Fisheries employ 500,000 of the West African nation’s nearly 8 million people. The industry accounts for 12% of the economy and provides 80% of the population’s protein consumption. But their catch is dwindling rapidly due to widespread overfishing, particularly by Chinese trawler crews.
According to President Julius Maada Bio in 2018, China’s illegal, unregulated, and unreported (IUU) fishing is a significant issue, costing Sierra Leone $50 million per year.
According to The Guardian, those who have protested illegal fishing in Tombo say they have faced violence from the crews of Chinese trawlers. For example, Alusine Kargbo, a 34-year-old mackerel fisherman, claims that Chinese trawler crews threw boiling water at him when he confronted them about fishing in prohibited areas.
Others are forced to travel further afield in search of fish, where conflicts with Chinese trawlers are even more likely.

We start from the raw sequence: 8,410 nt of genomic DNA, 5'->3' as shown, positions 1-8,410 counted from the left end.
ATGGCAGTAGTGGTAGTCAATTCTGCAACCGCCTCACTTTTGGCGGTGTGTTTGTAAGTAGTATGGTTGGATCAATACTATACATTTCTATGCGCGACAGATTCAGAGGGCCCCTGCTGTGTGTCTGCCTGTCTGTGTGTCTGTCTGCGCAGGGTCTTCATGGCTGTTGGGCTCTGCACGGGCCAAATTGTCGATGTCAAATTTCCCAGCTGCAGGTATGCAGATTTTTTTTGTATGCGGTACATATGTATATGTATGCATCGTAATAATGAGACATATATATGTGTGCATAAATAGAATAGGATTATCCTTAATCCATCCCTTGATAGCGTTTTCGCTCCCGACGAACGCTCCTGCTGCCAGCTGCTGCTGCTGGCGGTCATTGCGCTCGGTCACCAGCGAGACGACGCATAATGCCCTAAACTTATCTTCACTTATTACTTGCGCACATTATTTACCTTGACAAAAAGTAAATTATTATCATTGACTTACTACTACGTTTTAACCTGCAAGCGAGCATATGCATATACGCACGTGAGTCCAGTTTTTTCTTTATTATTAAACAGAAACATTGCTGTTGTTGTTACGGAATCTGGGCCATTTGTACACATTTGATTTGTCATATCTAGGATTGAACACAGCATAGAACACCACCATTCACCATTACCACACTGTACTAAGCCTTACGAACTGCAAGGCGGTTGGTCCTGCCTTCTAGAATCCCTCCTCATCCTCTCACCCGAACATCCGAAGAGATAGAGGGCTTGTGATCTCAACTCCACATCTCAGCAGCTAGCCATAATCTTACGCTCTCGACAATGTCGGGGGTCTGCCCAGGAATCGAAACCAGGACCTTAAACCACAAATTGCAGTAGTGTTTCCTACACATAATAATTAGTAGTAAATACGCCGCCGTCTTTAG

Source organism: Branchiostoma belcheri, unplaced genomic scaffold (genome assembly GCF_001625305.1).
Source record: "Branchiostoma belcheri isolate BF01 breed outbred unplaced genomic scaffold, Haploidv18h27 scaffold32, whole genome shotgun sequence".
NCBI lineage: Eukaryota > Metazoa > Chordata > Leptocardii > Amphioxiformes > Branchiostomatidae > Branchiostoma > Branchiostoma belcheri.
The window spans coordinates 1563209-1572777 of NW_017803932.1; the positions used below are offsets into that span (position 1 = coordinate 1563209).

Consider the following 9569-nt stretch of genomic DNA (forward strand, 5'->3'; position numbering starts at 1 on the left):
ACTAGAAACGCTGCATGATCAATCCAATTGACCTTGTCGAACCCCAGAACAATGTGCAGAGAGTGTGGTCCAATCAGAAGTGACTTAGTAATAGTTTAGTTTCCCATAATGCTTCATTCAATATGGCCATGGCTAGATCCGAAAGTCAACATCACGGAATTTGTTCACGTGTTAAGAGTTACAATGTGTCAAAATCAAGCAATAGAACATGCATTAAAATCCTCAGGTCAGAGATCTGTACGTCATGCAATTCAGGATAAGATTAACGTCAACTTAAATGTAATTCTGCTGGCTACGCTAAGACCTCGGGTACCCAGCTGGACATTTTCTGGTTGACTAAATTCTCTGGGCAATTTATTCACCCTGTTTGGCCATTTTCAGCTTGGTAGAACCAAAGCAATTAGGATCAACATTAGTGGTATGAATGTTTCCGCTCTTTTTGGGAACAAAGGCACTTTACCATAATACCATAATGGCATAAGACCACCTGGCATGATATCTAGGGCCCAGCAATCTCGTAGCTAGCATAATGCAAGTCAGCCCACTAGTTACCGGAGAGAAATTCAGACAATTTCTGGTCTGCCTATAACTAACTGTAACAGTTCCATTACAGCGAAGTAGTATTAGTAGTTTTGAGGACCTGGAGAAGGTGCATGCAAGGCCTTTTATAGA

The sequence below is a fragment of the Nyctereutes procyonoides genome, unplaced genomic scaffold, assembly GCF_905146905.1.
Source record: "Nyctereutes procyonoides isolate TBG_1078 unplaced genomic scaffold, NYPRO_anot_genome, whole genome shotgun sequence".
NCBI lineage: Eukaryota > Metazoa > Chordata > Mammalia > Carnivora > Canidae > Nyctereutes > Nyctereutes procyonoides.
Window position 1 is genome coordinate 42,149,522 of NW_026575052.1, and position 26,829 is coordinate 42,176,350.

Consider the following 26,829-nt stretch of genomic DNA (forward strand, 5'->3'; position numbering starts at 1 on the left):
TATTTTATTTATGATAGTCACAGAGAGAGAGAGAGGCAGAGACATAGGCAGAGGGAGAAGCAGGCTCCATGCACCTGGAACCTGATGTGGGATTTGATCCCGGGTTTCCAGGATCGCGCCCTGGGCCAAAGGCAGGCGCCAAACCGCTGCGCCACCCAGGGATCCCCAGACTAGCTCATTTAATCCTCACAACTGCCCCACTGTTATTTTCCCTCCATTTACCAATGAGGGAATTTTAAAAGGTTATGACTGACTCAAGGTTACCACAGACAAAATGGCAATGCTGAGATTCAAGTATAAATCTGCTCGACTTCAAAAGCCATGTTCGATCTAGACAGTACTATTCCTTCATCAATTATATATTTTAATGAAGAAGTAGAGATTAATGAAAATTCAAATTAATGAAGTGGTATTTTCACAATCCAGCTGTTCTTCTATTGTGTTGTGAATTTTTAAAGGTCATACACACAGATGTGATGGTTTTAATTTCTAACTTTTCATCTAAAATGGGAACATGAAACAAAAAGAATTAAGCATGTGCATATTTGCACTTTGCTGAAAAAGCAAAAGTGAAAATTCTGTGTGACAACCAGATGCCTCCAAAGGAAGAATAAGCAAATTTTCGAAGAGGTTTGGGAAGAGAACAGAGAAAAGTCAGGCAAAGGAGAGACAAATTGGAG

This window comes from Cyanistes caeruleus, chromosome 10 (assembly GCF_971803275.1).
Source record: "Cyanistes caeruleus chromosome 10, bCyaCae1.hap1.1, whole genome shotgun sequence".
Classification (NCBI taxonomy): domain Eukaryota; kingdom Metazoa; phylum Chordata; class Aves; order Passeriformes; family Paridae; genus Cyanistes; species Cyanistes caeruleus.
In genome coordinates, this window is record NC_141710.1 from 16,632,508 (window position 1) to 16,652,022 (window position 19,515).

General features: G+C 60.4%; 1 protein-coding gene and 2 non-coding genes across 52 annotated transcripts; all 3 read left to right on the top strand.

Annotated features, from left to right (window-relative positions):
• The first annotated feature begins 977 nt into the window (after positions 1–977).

Ibrahim Bangura, a fisherman, said, “There’s so, so many of them. They disturb my property trash my nets. And if you try to stop them, they will fight you.”
In addition to dominating licensed markets, in a global survey of 152 countries, China is consistently listed as the worst offender for illegal fishing. Illegal trawling destroys marine ecosystems and undermines local fisheries in West Africa—a critical source of jobs and food security. According to a 2017 study, Sierra Leone, Senegal, Mauritania, the Gambia, Guinea-Bissau, and Guinea lose $2.3 billion per year due to illegal fishing, which accounts for 65% of the legal reported catch.
According to some experts, Chinese trawlers’ overfishing, both legal and illegal, is wreaking havoc on Sierra Leone’s coastal communities.
Stephen Akester, who served as an adviser to Sierra Leone’s Ministry of Fisheries and Marine Resources from 2009 to 2021, said, “The Chinese fleet has been taking the profits of the fisheries for 30 years, and the impact on fish stocks has been terrible.”
He continued, “The resources are disappearing, fishermen are suffering, families are starving. So many have just one meal a day.”
Abbas Kamara, a fisheries ministry official in Tombo, agrees, “Fish is very important to Tombo—it’s how people survive—but the Chinese take the fish.”
Salieu Sankoh, Sierra Leone’s West Africa Regional Fisheries Programme coordinator, said, “It’s a serious threat to the nutrition of the population.”